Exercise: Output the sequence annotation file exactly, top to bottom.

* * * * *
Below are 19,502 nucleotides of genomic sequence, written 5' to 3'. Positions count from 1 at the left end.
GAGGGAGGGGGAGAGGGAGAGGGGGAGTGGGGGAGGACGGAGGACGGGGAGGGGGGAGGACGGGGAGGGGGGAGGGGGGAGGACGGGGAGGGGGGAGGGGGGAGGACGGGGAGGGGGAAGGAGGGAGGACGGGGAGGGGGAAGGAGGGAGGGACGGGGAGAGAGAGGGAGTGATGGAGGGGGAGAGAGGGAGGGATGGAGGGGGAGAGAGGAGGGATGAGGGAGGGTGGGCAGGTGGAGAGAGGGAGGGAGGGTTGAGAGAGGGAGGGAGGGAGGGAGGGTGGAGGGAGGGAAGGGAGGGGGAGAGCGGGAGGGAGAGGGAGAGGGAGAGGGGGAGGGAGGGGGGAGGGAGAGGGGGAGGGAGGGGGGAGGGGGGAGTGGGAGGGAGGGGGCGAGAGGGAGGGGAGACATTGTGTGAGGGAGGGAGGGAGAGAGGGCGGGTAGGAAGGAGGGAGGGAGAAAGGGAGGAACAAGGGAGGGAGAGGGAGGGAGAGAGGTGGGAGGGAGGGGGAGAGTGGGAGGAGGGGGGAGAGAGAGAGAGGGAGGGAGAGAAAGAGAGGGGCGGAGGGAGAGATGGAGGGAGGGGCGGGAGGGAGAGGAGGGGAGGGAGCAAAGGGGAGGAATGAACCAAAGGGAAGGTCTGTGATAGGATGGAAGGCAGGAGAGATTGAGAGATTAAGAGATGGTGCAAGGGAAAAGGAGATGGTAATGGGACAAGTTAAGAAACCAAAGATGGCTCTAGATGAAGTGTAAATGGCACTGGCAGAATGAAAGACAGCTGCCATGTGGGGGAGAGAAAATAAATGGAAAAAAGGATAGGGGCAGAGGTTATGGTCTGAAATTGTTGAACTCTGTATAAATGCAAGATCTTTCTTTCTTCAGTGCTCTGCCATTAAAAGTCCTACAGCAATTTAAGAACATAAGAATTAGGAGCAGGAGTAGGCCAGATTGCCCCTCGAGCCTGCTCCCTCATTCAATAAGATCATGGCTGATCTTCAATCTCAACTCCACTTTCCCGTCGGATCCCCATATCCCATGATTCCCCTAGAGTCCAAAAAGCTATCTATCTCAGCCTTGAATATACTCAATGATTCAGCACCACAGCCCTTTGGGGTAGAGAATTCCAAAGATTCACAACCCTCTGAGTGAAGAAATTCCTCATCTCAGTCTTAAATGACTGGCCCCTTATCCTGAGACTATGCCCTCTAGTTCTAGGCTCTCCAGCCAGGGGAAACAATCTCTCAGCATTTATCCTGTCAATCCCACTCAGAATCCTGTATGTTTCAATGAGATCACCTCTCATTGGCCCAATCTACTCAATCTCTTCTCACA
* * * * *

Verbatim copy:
Below are 19,502 nucleotides of genomic sequence, written 5' to 3'. Positions count from 1 at the left end.
GAGGGAGGGGGAGAGGGAGAGGGGGAGTGGGGGAGGACGGAGGACGGGGAGGGGGGAGGACGGGGAGGGGGGAGGGGGGAGGACGGGGAGGGGGGAGGGGGGAGGACGGGGAGGGGGAAGGAGGGAGGACGGGGAGGGGGAAGGAGGGAGGGACGGGGAGAGAGAGGGAGTGATGGAGGGGGAGAGAGGGAGGGATGGAGGGGGAGAGAGGAGGGATGAGGGAGGGTGGGCAGGTGGAGAGAGGGAGGGAGGGTTGAGAGAGGGAGGGAGGGAGGGAGGGTGGAGGGAGGGAAGGGAGGGGGAGAGCGGGAGGGAGAGGGAGAGGGAGAGGGGGAGGGAGGGGGGAGGGAGAGGGGGAGGGAGGGGGGAGGGGGGAGTGGGAGGGAGGGGGCGAGAGGGAGGGGAGACATTGTGTGAGGGAGGGAGGGAGAGAGGGCGGGTAGGAAGGAGGGAGGGAGAAAGGGAGGAACAAGGGAGGGAGAGGGAGGGAGAGAGGTGGGAGGGAGGGGGAGAGTGGGAGGAGGGGGGAGAGAGAGAGAGGGAGGGAGAGAAAGAGAGGGGCGGAGGGAGAGATGGAGGGAGGGGCGGGAGGGAGAGGAGGGGAGGGAGCAAAGGGGAGGAATGAACCAAAGGGAAGGTCTGTGATAGGATGGAAGGCAGGAGAGATTGAGAGATTAAGAGATGGTGCAAGGGAAAAGGAGATGGTAATGGGACAAGTTAAGAAACCAAAGATGGCTCTAGATGAAGTGTAAATGGCACTGGCAGAATGAAAGACAGCTGCCATGTGGGGGAGAGAAAATAAATGGAAAAAAGGATAGGGGCAGAGGTTATGGTCTGAAATTGTTGAACTCTGTATAAATGCAAGATCTTTCTTTCTTCAGTGCTCTGCCATTAAAAGTCCTACAGCAATTTAAGAACATAAGAATTAGGAGCAGGAGTAGGCCAGATTGCCCCTCGAGCCTGCTCCCTCATTCAATAAGATCATGGCTGATCTTCAATCTCAACTCCACTTTCCCGTCGGATCCCCATATCCCATGATTCCCCTAGAGTCCAAAAAGCTATCTATCTCAGCCTTGAATATACTCAATGATTCAGCACCACAGCCCTTTGGGGTAGAGAATTCCAAAGATTCACAACCCTCTGAGTGAAGAAATTCCTCATCTCAGTCTTAAATGACTGGCCCCTTATCCTGAGACTATGCCCTCTAGTTCTAGGCTCTCCAGCCAGGGGAAACAATCTCTCAGCATTTATCCTGTCAATCCCACTCAGAATCCTGTATGTTTCAATGAGATCACCTCTCATTGGCCCAATCTACTCAATCTCTTCTCACA